Earlier this week, I was in a session about food waste. It was run by Love Food Hate Waste and focused on getting students at university to waste less food.
It was a voluntary session which anyone could sign up for, but of course very few people did. Of a university consisting of thousands of students only five of us turned up. That’s pretty shocking and it just shows that the majority of people just don’t give a second thought to what they waste on a daily basis.
I’d like to share some of the most important points that came out of the session. Hopefully it will inspire you to waste less in the future.
- A third of all food (1 in 4 calories) is wasted worldwide.
- 15 million tonnes of food is wasted a year – enough to fill the millennium stadium 20 times over
- The average household wastes the equivalent of £60 a month per person.
- Eliminating unnecessary food waste would result in a reduction of CO2 emissions by 17 million tonnes – the equivalent of taking 1 in 4 cars off the road.
- 5.8 million potatoes are wasted every day, along with 1.4 million bananas, 1.5 million sausages and 1.1 million eggs.
There are some shocking numbers there, made worse by the fact it is largely avoidable. Luckily there were plenty of handy tips at the session so I’ve listed most of them here for you.
You can freeze almost anything
If you didn’t already know, pretty much anything can be frozen. Fruit including Bananas and pineapple are great for this. You can make a delicious banana ice cream by simply blending some frozen bananas. Similarly, vegetables like onions and butternut squash, as well as leafy greens like spinach and kale can also be frozen.
Dairy products like milk, cheese and even eggs can be frozen too. If you plan on freezing a carton of milk though, make sure you drink some first – otherwise you run the risk of it exploding (have fun cleaning that up). For the same reason, eggs shouldn’t be frozen in their shells. Cheese can be frozen too, although soft cheeses do change texture considerably.
All meat and Fish can be frozen. Ignore packet instructions that say ‘freeze on day of purchase’ – it can be safely frozen right up until the use-by date. Once you’ve defrosted it, it is possible to refreeze it as long as you cook it first.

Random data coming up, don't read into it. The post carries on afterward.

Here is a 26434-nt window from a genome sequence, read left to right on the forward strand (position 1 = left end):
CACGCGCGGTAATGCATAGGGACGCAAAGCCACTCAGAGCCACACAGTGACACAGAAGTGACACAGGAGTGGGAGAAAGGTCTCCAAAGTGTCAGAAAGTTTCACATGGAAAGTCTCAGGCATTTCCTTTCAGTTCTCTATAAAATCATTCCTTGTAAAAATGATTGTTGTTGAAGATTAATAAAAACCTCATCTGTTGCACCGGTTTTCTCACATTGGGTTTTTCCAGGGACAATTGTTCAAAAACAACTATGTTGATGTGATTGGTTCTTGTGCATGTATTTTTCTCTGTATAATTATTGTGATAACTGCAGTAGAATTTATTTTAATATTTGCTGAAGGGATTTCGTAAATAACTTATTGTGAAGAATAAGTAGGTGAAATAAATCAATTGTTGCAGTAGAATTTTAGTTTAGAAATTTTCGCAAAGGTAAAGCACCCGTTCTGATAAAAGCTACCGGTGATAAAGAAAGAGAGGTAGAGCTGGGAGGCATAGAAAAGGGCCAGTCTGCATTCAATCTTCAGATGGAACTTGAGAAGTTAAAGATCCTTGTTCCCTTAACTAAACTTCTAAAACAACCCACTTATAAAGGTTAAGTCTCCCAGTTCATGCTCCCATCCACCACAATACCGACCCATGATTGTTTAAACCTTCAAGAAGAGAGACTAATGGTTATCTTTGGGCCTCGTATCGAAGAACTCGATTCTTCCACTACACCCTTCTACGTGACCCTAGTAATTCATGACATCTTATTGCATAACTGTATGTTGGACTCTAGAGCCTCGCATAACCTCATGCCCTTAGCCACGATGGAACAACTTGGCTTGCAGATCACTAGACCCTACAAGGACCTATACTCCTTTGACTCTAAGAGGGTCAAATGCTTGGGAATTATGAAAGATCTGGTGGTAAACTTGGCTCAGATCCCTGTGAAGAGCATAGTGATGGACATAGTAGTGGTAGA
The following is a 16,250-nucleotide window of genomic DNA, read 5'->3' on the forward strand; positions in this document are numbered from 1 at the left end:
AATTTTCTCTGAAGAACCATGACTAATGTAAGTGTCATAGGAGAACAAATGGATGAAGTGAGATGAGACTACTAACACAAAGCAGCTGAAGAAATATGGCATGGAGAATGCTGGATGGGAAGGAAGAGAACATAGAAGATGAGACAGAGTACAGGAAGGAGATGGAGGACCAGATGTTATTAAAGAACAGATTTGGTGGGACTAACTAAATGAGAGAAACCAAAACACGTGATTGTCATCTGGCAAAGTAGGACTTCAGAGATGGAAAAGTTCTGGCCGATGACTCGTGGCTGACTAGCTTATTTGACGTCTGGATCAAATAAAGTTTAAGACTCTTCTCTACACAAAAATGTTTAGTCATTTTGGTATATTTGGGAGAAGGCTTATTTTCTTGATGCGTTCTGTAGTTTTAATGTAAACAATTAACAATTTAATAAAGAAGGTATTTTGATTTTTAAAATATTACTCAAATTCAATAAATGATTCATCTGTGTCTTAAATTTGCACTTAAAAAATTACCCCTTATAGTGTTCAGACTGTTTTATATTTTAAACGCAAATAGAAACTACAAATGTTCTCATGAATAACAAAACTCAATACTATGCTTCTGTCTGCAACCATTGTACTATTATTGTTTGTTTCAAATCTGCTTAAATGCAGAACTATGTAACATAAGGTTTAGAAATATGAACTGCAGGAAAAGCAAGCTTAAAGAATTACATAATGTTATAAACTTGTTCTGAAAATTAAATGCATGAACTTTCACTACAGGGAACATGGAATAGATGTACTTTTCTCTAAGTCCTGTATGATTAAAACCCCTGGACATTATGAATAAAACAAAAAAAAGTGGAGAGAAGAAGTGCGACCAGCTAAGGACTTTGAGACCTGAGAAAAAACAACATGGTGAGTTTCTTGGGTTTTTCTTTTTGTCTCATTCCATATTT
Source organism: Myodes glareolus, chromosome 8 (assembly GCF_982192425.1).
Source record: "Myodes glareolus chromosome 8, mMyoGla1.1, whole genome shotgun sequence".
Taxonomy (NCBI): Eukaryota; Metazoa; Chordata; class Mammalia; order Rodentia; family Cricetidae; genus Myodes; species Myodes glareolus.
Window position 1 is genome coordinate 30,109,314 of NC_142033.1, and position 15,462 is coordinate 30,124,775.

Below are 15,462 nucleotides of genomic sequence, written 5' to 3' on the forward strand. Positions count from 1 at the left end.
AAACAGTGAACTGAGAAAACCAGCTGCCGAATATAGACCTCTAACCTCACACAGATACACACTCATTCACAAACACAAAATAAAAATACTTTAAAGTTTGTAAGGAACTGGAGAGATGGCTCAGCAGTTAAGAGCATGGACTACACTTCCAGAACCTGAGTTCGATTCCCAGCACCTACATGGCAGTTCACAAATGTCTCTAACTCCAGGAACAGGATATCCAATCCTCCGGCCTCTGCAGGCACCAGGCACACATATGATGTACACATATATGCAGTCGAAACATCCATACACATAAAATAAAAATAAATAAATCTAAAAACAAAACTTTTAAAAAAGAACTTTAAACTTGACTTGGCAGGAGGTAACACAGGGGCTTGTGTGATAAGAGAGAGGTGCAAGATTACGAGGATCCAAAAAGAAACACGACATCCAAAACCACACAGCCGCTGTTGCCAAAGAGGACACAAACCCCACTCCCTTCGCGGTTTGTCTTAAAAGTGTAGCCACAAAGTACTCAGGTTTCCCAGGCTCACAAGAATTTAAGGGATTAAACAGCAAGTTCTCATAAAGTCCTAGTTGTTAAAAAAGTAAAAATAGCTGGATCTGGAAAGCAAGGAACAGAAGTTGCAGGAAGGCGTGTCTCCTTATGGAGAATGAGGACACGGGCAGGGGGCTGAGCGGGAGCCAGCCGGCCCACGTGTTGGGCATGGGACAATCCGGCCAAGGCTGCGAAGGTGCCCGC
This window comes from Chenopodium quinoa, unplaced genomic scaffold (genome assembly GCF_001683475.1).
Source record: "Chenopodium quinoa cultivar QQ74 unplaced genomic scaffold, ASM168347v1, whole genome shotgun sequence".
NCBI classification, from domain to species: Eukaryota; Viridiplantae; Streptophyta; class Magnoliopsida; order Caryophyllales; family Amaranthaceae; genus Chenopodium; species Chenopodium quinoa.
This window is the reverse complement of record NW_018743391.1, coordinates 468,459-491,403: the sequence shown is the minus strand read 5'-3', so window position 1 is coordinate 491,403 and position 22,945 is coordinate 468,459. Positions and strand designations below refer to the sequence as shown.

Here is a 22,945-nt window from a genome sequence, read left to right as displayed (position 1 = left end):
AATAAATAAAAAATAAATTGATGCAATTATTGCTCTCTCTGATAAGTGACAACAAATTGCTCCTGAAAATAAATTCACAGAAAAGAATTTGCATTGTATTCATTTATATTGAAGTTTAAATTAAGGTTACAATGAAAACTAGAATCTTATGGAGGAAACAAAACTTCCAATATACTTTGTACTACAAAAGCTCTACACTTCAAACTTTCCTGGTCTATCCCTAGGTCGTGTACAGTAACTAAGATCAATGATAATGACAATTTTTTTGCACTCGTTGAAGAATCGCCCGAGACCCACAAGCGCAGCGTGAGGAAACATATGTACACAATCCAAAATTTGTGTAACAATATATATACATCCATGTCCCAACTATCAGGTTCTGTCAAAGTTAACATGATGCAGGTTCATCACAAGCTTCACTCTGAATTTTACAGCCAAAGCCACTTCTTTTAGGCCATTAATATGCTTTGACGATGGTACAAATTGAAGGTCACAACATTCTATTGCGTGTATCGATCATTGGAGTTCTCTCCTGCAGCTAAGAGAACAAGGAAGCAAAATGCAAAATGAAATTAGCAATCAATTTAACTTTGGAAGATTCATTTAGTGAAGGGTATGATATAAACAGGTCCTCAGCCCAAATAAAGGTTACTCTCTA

Things you can’t freeze include some herbs like basil and parsley and some vegetables with a high water content like cucumber.
Something I wasn’t aware of prior to the session was that freezers operate at their best when they’re about three quarters full. If your freezer doesn’t seem to be working properly and you only have a single slice of bacon in there, that may be the reason. Try putting some bottles of water in there to fill it up a bit more.
Understand date labels
It should be obvious but many people still get confused. Use-by dates are included on meat and you shouldn’t eat it past this date. The food will have been tested in a lab for bacteria and a date chosen based on the results. They will always take into account the worst case scenario of bacteria growth, meaning there is usually still some time before the food genuinely becomes unsafe to eat.
Best-before dates are included on most other foods including bread, fruit and biscuits. The food is at its best before this date but is perfectly safe to eat after. I’ve just finished a packet of vegetable stock cubes that were almost 5 years past the best-before date and they tasted fine. There is one exception though and that’s eggs. They have a best-before date but you shouldn’t eat them beyond this – treat it as a use-by.
Display-until and sell-by should always be ignored. They’re for the shops benefit and are just there to confuse you.
The psychology of food
Probably one of the most interesting parts of the session were the stories of various people who were mega food wasters. Hearing them, you really start to see the psychology behind food buying and how it affects our emotions.
The first one that stood out was an instance where a young lady would buy food to fill up her fridge every week, but then never eat it. The reason she was buying so much was because she believed having a full fridge was an indicator of ‘success’ in life. Another example was an older gentleman whose wife had passed away. He continued to buy food for the both of them even though she was no longer there with him, but he couldn’t bring himself to stop buying for her too.
It all comes down to being aware of what you’re buying and binning. Make sure you keep a level head when you’re food shopping and only buy what you know you’ll eat.
There were some other bits and pieces. A lot of the food we waste is a result of portion sizes that are too big. My suggestion would be to make an estimate of the calories in each meal and work around how many you need in a typical day.
There were fridge tips as well as freezer ones. All you really need to know is that your fridge should be below 5°C and you should leave fruit and veg in the packaging to keep it fresh. Onions, potatoes, bananas, pineapple and bread should not be stored in the fridge.
I’ve written about some other general tips including meal planning and shopping in another post on Reducing Food Waste.
All of this information and more is available at Love Food Hate Waste. There are tips, recipes, meal planners and portion planners to help make it easy to waste less every day. If you have any more tips, be sure to share them in the comments below.